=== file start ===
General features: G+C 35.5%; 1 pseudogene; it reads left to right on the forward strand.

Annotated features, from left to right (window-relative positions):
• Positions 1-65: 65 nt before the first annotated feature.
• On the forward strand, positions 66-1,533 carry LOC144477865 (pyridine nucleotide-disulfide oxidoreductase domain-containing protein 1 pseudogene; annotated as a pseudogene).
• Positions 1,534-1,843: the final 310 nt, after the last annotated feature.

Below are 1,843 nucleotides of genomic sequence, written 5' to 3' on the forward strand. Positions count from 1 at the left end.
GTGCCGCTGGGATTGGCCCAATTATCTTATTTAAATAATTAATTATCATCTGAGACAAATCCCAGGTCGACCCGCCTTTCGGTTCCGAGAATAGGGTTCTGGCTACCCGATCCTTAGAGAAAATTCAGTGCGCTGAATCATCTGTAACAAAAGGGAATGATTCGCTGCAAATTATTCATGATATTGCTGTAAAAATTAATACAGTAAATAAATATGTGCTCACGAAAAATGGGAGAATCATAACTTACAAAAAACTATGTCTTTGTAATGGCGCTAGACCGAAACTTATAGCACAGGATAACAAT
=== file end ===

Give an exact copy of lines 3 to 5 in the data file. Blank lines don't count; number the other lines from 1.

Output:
• Positions 1-65: 65 nt before the first annotated feature.
• On the forward strand, positions 66-1,533 carry LOC144477865 (pyridine nucleotide-disulfide oxidoreductase domain-containing protein 1 pseudogene; annotated as a pseudogene).
• Positions 1,534-1,843: the final 310 nt, after the last annotated feature.